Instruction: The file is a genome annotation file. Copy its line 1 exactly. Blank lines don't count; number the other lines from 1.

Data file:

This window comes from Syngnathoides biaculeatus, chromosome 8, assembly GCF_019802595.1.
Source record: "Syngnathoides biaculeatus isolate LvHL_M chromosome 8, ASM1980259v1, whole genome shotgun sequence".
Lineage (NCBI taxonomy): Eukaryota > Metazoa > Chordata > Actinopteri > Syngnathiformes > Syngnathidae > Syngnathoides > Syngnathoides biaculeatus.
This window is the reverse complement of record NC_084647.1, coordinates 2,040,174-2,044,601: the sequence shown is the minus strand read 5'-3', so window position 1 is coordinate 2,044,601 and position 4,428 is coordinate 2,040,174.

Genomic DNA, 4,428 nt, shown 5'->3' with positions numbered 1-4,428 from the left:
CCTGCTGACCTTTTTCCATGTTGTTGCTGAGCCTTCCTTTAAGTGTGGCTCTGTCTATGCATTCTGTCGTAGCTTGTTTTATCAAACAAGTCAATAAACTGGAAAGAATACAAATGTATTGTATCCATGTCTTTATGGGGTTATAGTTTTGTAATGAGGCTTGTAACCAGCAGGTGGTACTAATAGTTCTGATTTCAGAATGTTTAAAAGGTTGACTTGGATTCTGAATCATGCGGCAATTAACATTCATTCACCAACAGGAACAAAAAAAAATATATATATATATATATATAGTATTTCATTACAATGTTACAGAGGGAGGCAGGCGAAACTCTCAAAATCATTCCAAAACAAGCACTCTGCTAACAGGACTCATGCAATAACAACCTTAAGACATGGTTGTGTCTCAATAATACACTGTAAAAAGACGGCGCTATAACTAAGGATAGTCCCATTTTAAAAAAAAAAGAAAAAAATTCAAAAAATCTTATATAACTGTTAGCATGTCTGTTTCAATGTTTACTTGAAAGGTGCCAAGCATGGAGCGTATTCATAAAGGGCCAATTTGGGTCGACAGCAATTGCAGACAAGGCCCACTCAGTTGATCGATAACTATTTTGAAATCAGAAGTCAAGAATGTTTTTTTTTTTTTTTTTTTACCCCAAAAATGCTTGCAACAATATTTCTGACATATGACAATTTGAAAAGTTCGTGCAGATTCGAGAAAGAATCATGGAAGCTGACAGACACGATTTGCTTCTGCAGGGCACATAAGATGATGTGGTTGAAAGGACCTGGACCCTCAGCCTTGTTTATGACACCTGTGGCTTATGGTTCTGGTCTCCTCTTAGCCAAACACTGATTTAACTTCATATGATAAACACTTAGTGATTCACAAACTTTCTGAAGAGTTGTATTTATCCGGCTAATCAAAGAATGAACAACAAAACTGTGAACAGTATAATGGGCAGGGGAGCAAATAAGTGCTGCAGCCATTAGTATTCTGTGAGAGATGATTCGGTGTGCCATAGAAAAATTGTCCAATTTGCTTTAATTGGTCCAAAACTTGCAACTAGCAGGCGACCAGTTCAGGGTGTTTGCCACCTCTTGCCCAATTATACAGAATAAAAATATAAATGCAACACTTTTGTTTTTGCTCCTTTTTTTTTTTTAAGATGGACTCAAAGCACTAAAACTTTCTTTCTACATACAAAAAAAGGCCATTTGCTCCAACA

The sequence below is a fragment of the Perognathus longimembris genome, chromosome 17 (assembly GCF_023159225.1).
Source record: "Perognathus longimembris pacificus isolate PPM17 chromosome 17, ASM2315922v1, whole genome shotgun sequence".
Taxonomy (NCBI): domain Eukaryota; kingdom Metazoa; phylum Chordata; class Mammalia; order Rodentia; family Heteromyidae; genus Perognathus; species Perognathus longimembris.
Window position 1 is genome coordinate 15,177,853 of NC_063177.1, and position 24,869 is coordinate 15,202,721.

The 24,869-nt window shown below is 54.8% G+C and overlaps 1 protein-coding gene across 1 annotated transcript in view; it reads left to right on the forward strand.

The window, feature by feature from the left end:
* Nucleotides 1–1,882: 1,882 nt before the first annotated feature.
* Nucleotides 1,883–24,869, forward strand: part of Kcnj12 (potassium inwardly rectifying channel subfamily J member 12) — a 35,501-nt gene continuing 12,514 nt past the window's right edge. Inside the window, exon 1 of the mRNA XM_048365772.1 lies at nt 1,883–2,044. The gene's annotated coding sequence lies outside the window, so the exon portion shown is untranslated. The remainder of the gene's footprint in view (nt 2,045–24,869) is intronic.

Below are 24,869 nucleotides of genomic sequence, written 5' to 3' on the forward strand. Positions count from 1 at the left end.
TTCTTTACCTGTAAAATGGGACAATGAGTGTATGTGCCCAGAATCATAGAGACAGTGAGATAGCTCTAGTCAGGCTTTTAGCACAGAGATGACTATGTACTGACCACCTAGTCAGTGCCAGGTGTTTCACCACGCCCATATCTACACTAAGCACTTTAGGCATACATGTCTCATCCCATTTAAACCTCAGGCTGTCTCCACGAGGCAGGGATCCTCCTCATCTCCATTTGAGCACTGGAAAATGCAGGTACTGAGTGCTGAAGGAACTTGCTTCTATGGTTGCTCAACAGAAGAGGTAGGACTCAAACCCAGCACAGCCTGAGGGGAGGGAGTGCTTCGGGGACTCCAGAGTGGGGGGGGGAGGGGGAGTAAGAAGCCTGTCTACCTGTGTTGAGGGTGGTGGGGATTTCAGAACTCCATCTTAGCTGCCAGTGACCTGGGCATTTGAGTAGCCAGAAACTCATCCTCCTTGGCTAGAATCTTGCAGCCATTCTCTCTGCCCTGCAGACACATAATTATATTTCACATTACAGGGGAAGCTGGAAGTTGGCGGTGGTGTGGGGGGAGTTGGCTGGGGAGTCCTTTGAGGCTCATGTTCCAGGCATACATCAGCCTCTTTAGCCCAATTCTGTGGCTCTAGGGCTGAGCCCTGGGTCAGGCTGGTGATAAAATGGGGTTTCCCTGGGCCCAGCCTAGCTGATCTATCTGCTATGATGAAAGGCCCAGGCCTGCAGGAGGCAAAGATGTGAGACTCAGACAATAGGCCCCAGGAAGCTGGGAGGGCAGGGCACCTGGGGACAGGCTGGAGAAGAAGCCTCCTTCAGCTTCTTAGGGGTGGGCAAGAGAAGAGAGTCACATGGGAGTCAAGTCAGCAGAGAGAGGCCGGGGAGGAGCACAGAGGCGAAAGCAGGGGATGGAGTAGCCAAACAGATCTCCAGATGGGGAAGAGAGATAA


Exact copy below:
This window comes from Syngnathoides biaculeatus, chromosome 8, assembly GCF_019802595.1.